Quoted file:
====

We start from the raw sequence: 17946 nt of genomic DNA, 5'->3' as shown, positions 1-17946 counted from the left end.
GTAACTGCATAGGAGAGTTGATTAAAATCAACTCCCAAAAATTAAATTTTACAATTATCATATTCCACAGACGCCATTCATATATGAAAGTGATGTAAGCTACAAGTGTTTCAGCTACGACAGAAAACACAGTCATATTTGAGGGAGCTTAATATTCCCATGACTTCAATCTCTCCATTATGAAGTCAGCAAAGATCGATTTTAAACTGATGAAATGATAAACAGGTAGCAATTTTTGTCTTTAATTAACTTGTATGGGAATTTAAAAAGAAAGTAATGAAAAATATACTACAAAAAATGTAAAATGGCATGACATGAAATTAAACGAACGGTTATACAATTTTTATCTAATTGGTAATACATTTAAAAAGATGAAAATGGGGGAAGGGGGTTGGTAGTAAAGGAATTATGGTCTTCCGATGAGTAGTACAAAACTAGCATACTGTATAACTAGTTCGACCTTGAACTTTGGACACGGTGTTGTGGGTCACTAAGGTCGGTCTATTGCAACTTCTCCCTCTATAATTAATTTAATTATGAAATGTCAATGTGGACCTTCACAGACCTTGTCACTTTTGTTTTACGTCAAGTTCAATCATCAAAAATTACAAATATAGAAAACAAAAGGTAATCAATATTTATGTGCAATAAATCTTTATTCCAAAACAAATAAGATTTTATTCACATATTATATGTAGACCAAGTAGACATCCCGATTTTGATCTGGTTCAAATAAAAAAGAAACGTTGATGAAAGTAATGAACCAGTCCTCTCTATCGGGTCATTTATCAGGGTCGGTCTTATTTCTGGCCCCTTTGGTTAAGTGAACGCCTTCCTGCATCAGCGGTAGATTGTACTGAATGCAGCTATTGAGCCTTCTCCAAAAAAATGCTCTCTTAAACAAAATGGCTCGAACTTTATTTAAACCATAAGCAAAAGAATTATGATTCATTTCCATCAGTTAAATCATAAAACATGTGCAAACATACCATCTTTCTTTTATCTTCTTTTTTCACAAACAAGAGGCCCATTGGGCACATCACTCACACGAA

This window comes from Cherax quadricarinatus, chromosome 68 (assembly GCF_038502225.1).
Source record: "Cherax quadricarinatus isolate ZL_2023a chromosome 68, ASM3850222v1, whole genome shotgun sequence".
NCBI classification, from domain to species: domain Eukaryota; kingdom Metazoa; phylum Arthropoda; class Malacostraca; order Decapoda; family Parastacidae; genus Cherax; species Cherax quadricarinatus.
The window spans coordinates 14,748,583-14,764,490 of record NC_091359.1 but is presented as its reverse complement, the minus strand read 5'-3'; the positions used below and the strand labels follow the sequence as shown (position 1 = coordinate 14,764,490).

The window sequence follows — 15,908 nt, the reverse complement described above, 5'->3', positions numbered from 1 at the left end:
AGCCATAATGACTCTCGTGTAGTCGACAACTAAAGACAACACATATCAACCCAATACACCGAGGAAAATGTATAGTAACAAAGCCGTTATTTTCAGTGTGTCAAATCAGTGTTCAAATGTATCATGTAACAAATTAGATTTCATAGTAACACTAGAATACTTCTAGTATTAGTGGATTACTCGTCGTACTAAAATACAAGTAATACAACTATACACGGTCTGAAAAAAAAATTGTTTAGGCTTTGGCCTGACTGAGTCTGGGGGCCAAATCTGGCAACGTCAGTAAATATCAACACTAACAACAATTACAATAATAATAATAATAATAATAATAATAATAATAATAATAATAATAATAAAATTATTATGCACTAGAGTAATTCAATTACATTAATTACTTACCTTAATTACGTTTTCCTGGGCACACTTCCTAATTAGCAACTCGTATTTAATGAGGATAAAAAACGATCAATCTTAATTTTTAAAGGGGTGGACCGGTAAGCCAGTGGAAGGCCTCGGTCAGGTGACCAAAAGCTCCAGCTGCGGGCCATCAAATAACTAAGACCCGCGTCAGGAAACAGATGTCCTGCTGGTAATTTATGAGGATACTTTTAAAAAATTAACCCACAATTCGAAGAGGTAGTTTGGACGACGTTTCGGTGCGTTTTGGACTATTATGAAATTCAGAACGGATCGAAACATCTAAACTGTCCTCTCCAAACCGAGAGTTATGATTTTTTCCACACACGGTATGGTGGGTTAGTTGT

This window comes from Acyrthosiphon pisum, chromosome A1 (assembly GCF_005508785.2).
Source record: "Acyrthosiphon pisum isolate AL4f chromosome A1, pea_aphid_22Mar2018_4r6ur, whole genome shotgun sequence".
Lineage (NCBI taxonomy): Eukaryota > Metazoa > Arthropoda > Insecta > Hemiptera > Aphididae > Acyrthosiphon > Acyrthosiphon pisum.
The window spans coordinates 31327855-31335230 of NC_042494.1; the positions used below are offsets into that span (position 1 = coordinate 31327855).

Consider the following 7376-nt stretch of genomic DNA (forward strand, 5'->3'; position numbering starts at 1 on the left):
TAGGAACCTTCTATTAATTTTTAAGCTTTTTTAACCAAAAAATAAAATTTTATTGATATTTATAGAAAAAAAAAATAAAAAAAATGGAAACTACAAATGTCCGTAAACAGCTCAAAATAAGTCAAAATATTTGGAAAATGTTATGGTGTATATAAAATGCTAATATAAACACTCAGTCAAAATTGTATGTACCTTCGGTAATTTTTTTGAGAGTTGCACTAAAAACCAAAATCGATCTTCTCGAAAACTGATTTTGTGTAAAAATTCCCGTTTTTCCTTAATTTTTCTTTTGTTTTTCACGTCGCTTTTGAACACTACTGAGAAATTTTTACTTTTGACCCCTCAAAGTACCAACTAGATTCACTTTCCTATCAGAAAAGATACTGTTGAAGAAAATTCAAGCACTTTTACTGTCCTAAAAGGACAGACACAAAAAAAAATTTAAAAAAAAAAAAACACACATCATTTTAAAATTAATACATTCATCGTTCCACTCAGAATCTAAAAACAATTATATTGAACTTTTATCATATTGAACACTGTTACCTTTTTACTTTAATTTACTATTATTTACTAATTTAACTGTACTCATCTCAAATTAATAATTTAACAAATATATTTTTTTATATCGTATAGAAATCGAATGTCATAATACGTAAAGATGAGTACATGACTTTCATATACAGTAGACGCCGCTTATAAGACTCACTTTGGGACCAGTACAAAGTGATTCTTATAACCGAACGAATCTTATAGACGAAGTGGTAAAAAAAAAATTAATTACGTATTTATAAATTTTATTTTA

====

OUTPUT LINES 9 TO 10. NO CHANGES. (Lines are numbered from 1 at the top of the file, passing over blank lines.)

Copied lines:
This window comes from Acyrthosiphon pisum, chromosome A1 (assembly GCF_005508785.2).
Source record: "Acyrthosiphon pisum isolate AL4f chromosome A1, pea_aphid_22Mar2018_4r6ur, whole genome shotgun sequence".